Civil Air Patrol Provides Beach Traffic Reports to DelDOT


A familiar sound in the sky on summer weekends isn’t always a banner plane. Delaware has been one of the few states that uses the Civil Air Patrol (CAP) for airborne traffic observations. The CAP’s newer fuel-injection six-cylinder Cessna 182s — like the one shown below — generate that unique sound we hear that is more powerful than the typical banner plane.

Photo courtesy Lt. Col. Robert Turner

The program is funded by DelDOT which reimburses the CAP $140 an hour for fuel. “It is a real money-saver for the state,” says Lt. Col. Robert Turner from CAP Coastal Patrol Base 2, who points out that it costs the state about $3500 an hour to keep a helicopter airborne.

The two-to-three person CAP crew is volunteer but the flights help maintain the pilots’ flight logs while allowing them to assist with monitoring traffic. In New Castle County they typically fly morning and evening rush hours along the I-95 corridor. But during the summer, another crew is activated on Fridays, Saturdays and Sundays to fly beach traffic patrols over lower Delaware.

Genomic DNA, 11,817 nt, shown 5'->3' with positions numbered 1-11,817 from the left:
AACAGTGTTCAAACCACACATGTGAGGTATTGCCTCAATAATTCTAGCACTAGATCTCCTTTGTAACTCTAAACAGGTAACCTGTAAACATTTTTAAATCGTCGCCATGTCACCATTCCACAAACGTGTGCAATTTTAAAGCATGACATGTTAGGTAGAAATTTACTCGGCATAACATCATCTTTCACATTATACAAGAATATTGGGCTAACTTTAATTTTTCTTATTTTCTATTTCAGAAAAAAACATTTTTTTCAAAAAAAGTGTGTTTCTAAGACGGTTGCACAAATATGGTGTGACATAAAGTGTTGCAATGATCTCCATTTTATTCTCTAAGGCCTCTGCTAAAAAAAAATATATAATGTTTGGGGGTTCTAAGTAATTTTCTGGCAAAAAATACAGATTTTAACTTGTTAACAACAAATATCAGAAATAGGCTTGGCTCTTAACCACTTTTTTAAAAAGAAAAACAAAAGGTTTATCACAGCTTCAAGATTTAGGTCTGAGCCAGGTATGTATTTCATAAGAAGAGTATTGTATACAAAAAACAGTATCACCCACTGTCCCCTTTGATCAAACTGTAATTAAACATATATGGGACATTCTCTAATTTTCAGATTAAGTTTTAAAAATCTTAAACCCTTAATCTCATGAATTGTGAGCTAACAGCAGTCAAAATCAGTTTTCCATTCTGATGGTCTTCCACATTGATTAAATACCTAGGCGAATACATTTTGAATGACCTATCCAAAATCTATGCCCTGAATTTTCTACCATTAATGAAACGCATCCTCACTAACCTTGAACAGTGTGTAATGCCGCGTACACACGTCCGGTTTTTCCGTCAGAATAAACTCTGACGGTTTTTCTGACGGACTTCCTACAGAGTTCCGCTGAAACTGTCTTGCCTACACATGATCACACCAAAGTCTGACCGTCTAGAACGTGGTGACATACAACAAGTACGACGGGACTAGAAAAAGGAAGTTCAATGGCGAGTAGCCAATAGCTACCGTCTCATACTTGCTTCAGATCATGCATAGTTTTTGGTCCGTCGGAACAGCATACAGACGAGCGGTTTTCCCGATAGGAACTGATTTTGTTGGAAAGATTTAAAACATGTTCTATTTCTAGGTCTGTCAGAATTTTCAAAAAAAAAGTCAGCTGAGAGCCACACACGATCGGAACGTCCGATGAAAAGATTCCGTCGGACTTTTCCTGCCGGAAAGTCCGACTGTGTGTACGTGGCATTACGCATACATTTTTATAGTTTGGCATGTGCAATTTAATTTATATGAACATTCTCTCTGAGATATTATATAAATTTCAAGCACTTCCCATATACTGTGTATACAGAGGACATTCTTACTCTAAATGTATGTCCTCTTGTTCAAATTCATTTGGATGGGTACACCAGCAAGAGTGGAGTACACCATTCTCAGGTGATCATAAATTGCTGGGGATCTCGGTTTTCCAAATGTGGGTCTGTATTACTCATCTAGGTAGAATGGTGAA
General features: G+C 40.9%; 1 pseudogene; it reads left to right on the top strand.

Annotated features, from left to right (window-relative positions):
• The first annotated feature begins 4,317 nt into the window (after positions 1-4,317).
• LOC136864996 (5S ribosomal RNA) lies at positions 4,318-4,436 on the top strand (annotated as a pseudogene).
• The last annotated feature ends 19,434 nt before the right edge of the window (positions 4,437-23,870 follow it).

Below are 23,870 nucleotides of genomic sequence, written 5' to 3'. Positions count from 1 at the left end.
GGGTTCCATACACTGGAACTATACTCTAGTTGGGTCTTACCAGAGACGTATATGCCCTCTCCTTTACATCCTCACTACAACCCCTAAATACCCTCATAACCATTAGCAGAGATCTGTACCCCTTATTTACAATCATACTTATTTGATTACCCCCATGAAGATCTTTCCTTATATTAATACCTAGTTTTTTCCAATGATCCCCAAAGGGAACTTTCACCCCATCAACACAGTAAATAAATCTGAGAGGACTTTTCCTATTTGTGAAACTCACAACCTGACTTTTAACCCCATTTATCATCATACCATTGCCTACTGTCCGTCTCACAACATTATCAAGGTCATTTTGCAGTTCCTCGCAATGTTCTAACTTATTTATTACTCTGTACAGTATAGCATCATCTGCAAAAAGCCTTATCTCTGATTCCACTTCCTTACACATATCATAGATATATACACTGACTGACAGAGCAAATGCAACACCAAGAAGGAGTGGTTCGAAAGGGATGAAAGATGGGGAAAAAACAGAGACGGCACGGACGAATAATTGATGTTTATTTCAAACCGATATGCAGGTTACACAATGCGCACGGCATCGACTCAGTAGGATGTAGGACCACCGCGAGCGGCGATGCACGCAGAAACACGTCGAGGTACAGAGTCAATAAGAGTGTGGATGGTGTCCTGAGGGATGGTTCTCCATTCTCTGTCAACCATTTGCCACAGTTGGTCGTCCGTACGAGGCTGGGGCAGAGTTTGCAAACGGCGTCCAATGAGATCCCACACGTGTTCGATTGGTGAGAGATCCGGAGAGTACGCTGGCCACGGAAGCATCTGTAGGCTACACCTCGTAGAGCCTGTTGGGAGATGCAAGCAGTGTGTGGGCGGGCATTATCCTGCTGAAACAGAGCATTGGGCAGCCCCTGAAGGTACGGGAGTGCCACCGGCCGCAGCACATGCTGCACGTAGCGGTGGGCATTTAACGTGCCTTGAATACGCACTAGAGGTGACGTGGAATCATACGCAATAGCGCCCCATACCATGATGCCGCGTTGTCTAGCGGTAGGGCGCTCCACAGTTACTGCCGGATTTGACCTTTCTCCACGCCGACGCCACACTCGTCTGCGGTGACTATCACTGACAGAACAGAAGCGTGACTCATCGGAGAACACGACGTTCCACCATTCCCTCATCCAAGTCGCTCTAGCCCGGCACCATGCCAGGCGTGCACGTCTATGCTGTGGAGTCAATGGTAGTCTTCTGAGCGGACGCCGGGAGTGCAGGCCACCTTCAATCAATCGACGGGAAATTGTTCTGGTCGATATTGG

Photo courtesy Lt. Col. Robert Turner

The Sussex County patrol flies over the beach routes, specifically Routes 13, 113, 404, 9, 26 and 1 typically at an altitude of 1000 to 1300 feet. Here are CAP742’s flights from this past weekend. The aircrews provide the traffic updates to DelDOT’s TMC. But in addition to traffic observations, Lt. Col. Turner says they are also trained to provide homeland security observations if needed to appropriate agencies. Here is the view of Coastal Highway at the Midway Shopping Center on a busy summer weekend.

Photo courtesy Lt. Col. Robert Turner

All of the CAP airplanes are high-wing single-engine Cessnas based in each of the state’s three counties. Most are Cessna 182s although a few of the 172s are still in use. As part of the U.S. Air Force Auxiliary, the CAP is primarily responsible for inland search-and-rescue missions which also include locating emergency “EPIRB” radio beacons that are often found accidentally activated at local marinas.

The CAP Cessna 182s are equipped with the Garmin G1000 “Glass Flight Deck” cockpit.

Photo courtesy Lt. Col. Robert Turner

On December 1, the CAP will be celebrating its 80th birthday. Lt. Col. Turner says they are working on an event for the Rehoboth Beach Bandstand to mark the occasion. The Air Force, interestingly, will only be 74-years-old this year!

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